I'm also planning on converting valuable material spell components into weights instead of using their GP value. For example, 50GP of powdered jade might weigh 1oz. That 1oz might then cost different amounts according to the proximity of any jade mines in the region, but it will still be the same mass of jade regardless of how much was paid for it and therefore still be effective in the relevant spell. In theory this sticks two fingers up at the following situation: Party: "Hey, we went down the market and got a great deal on diamonds! We got this one for 4500GP - the man gave us a discount!" Cleric: "That's lovely, but I still need another 500GP worth of diamond to raise your friend...." Sure, that might be taking the rules a bit too literally, but it's always seemed a bit daft to me. Also, I'm a scientist and therefore I like the neatness of mass over the untidyness of "value", which is an extremely subjective term.

Amazon, that is some crazy shit. I love it.

D'awww, thank you! It means a lot to me to hear you say that. :D

Archon:

What I wanted to address was your point on sorcerers above. A pet project of mine has been attempting to find pre-D&D examples of magic-users demonstrating the flashier powers that are displayed in D&D. Specifically I'm looking for, pre-D&D examples of magic-users throwing lightning bolts or fireballs; disintegrating or instantly killing their enemies; and teleporting. These examples could be in fantasy fiction or in source mythology.

I haven't read Lankhmar much (except 1 short story) so if that's a source of such power I need to check it out... Anyone else have ideas?

As has been previously mentioned Jack Vance's tales of the dying earth is perhaps the most influential on the d&d magic system. I remember an article by Gary Gygax that appeared in a fanzine and another article( by someone else) that appeared in white dwarf magazine, around the time warhammer 40k came out, talking about the influence of Vance's work. I think Ursula K. Le Guin and Stephen Donaldson have some wizards that have the fireball and lighting style. I would like to throw in the 1960s Roger Corman version of the Raven into the mix as well.

Heh, this article speaks to the very essence of my heart - I, along with several others, have been working on creating a philosophy themed RPG - Dungeons and Discourse. What started out as a combination and adaptation of several rules systems has since undergone several reboots and is now a fully seperate system, though still in continuous development. I'll probably look into some of the ideas presented here and see what i can adapt.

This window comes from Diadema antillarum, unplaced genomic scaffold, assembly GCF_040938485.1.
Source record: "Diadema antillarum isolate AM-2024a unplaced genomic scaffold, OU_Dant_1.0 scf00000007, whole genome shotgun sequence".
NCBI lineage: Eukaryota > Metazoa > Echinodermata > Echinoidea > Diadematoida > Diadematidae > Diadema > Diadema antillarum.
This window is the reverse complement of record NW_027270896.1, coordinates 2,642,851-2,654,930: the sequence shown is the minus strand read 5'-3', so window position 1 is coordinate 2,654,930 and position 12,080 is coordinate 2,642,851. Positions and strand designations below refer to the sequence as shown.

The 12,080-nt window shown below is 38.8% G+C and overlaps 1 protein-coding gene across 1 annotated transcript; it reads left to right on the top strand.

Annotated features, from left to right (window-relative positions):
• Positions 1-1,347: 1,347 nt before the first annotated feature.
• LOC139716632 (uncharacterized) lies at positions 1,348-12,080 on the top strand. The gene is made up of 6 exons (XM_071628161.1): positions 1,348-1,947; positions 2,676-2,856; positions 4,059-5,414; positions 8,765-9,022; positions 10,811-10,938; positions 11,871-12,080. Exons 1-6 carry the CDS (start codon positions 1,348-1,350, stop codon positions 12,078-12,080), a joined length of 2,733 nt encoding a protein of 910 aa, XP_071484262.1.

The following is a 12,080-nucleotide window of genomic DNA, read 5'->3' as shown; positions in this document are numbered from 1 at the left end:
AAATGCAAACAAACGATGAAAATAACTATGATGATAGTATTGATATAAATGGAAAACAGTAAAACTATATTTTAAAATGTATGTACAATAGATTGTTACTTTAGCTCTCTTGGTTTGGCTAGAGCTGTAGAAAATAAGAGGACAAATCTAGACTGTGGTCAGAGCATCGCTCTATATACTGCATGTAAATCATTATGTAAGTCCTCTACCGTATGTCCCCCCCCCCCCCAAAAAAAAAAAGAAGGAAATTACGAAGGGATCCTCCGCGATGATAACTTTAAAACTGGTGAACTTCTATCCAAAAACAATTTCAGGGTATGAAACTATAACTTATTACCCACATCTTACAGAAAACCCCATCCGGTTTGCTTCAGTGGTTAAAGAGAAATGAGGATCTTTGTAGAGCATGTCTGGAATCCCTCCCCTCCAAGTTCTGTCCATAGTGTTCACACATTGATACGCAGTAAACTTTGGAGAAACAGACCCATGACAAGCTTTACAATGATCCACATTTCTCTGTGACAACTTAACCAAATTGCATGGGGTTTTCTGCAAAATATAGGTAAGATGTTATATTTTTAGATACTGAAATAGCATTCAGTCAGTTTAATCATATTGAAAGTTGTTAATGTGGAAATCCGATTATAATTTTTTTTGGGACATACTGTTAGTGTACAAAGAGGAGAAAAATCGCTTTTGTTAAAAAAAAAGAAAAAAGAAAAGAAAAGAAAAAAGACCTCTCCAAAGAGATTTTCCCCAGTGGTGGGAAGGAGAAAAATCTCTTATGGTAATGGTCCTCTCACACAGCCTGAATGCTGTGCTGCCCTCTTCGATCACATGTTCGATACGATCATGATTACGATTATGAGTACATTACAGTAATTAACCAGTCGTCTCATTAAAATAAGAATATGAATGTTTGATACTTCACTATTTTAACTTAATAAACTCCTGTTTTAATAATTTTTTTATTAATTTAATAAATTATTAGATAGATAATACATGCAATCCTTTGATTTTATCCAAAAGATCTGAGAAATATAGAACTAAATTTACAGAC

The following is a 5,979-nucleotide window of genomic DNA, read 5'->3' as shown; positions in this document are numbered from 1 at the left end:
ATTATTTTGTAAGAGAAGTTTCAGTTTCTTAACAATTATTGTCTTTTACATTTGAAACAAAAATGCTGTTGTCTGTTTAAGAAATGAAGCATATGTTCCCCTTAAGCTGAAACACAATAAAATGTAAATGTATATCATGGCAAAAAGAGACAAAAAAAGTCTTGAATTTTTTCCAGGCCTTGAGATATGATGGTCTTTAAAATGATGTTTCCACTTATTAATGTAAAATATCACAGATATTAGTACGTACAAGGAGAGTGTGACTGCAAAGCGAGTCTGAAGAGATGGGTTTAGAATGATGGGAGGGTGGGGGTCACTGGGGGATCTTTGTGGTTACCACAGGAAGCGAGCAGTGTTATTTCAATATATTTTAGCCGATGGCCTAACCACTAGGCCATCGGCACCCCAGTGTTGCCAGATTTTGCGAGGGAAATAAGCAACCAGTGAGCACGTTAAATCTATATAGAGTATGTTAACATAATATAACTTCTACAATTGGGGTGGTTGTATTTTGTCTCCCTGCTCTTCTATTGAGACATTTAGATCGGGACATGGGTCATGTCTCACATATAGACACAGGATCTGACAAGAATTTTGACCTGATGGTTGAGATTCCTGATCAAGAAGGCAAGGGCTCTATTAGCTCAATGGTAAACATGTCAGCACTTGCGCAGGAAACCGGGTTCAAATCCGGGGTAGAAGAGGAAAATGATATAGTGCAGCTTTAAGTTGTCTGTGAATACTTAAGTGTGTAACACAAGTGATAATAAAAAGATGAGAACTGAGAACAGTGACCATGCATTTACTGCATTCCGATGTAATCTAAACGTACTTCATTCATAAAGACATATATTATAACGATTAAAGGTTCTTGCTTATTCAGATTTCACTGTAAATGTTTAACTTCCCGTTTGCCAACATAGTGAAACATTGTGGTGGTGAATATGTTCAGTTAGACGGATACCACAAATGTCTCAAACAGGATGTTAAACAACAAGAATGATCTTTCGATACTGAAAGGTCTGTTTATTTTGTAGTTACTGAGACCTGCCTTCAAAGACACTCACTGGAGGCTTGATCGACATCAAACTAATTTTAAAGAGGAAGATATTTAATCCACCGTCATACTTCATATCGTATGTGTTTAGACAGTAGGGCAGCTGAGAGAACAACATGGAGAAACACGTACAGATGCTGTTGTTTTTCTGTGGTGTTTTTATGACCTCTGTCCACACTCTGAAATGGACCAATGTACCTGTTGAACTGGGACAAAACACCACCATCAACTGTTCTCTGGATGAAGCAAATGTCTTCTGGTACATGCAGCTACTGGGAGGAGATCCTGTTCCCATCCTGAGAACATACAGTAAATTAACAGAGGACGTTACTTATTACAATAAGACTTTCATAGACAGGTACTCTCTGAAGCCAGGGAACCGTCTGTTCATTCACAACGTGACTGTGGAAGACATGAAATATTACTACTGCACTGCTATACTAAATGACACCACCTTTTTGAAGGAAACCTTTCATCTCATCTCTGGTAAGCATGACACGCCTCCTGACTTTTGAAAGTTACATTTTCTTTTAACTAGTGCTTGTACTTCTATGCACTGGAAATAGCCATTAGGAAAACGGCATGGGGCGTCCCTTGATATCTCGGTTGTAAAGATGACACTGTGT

OK, I've read Vance, and am familiar with the magic therein. That's obviously a big inspiration, especially the memorization method.

I had entirely forgotten Ursula K. LeGuin's Wizard of Earthsea series, which pains me as I have read that series multiple times. There is magical mist, weather control, lightning bolts, light spells, monster summoning, polymorph, etc. That's actually the highest-magic setting I'm aware of, pre-D&D...

Have not read Stephen Donaldson nor Roger Corman. Do the wizards throw fireballs therein?

Lets start with Donaldson. The Thomas Covenant series came out some time in the mid 70s so its just and just with D&D. The books themselves have a fairly high magic setting, a group of good guys know as lords are just as powerful and spell happy as Gandalf at the end of Lord of the Rings. The books work because they can be read as the internal physiological battle of main character. If you haven't read them they are sort of like the fantasy version of dune.

In the case of Roger Cormans the Raven its cheap a 60s B picture with Vincent Price
Peter Lorre, Boris Karloff and Jack Nicholson. The bit I was thinking off was this

The actual fight is longer but its very D&D if you ignore the bad effects.

Since my first post I have also remembered Michael Moorcock's Elric novels from the early 70s, I belive that Elric appeared in Deities & Demigods book 1st print run but an argument with Chaosium killed it. Chaosium produced an rpg based on Elric using the runequest d100 rules. Most of the Eternal Champion novels belong in high magic settings

Elric is high magic, but it's mostly demon-summoning and so on. I'm not aware of any fireball/evocation style magic in the setting...

Thanks for the video!

I love these rule set changes. I'm trying to start a new group and everyone is leaning to a type of game like Call of Cthulu, but I really don't have time to learn it - I have a full time job and I'm starting up college next week. Building on something I'm familiar with like D&D will be a great compromise - I think the LotFP is going to be perfect for us.

I'll never understand the urge to retrofit literature into rules; since rules are better or worse at certain games. I understand Raggi is creating a mashup of weird horror and D&D, and one that grafts a horror sheen onto the classic RPG. It's not trying to emulate any author perfectly; it's trying to create a D&D that has more of that flavor.